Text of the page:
Hazards in Healthcare Workplace

While OSHA (Occupational Safety and Health Act) training is required on an annual basis for employees, compliance and mitigating risks of hazards on a departmental or organizational level is an ongoing task for any healthcare organization. Hazards in healthcare workplace settings range from chemical and radioactive exposure to physical and biological emergencies. 

Healthcare hazards don’t only affect healthcare workers but also their patients and anyone else in their workspace. Policies and procedures consistently change within the healthcare landscape, and that includes OSHA regulations, which change so frequently that it leaves compliance officers more concerned than not.

To simplify OSHA compliance and hazard mitigation, we’re going to explore hazard prevention strategies, OSHA requirements, and how to streamline conformity with their requirements.

Identifying Hazards in Healthcare

Two of the main hazards that healthcare workers often face are chemical and drug exposure, and sharps injuries. These are only two among a variety of potential exposures, considering that hazards in healthcare workplace settings can range from chemical and radioactive exposure to physical and biological emergencies.

Healthcare workers are at risk of multiple hazardous situations, and they can span beyond blood-borne pathogens and extend to laser hazards and even anesthetic gas exposures. These are all reasons why more organizations are seeking OSHA compliance solutions that include additional coverage, such as HIPAA compliance monitoring, tailored training, and guidance that includes other risks beyond the workplace, such as COVID-19.

Hazard Prevention

Hazard prevention often requires a multifaceted approach and part of the approach involves complying with OSHA regulations and guidelines. Additionally, for healthcare organizations, compliance officers and safety managers have to implement the proper training to mitigate risks, establish certain safety protocols, and develop specific requirements for their workers based on the department and any specific job duties.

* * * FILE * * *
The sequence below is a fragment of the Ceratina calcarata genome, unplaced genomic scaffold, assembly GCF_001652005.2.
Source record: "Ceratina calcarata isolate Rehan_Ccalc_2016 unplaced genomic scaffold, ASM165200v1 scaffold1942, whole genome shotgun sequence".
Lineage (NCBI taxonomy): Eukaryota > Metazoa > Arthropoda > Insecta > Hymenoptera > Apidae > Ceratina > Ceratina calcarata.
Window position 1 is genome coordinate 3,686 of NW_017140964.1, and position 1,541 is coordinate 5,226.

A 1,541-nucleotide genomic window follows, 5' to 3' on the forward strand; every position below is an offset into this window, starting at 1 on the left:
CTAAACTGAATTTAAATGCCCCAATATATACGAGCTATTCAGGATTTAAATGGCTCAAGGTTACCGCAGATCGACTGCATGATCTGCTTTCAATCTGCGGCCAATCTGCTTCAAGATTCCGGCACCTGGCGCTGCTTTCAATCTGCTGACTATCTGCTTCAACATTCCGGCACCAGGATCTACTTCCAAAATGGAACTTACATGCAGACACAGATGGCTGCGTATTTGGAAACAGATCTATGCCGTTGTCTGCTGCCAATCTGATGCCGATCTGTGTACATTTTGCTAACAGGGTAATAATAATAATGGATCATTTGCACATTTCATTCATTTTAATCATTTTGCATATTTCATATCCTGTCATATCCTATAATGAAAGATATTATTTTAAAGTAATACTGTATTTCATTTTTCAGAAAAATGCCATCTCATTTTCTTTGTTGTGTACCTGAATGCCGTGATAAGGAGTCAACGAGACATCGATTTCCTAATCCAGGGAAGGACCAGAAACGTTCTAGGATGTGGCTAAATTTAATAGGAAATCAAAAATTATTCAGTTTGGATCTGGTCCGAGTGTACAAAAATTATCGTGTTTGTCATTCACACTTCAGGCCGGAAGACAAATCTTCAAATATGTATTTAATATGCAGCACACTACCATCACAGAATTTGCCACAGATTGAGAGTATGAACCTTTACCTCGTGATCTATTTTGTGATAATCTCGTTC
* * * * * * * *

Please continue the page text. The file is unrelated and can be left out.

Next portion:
Some of the most common preventative methods used within healthcare are:

Utilization of appropriate prevention tactics can help more organizations remain proactive in terms of compliance and potential dangers to their workers and patients.

OSHA Requirements and the Hazard Communication Standard

OSHA focuses on regulating health and safety within workplaces, and the administration outlines five primary elements that are taken into consideration for healthcare workers.

  • Workplace safety plan development and sustainability
  • Organizational participation should be encouraged in hazard prevention and safety planning
  • Use of PPE and monitoring of the effectiveness of PPE
  • Continued upkeep and acceptance of developed safety practices and protocols
  • Continued training plan distribution

With the variety of requirements, one common question is who has hazard communication duties in healthcare. The most common answer is the host employer. Additionally, chemical manufacturers, distributors, and importers that partner with hospitals and other healthcare organizations are also responsible for hazard communication.

The communication standard published by OSHA is intended to promote chemical safety throughout the workplace. This guideline, which requires employers to present written information about the identities and hazards associated with chemicals, must be accessible and clear to employees.

The responsibility of OSHA is to provide a safe work environment for healthcare workers. The way this is done is by setting a baseline for workplace safety, such as protocols for workers to follow. This helps with pinpointing potential dangers and outlining ways to either reduce or eliminate exposure to those dangers.

How Compliancy Group Streamlines OSHA Compliance

The challenges that healthcare workers face often fluctuate based on the person, the job, and the location of operations. It can be difficult to keep up with regulations that are consistently changing while also keeping existing employees compliant. Due to this ranging level of difficulty, more organizations are finding that the right type of compliance software is what makes the difference in their success with OSHA compliance, the protection of their employees, and the sustainability of their safety programs.

To access OSHA self-audits, comprehensive training, and ready-to-use safety plan templates, schedule a demo with Compliancy Group today.

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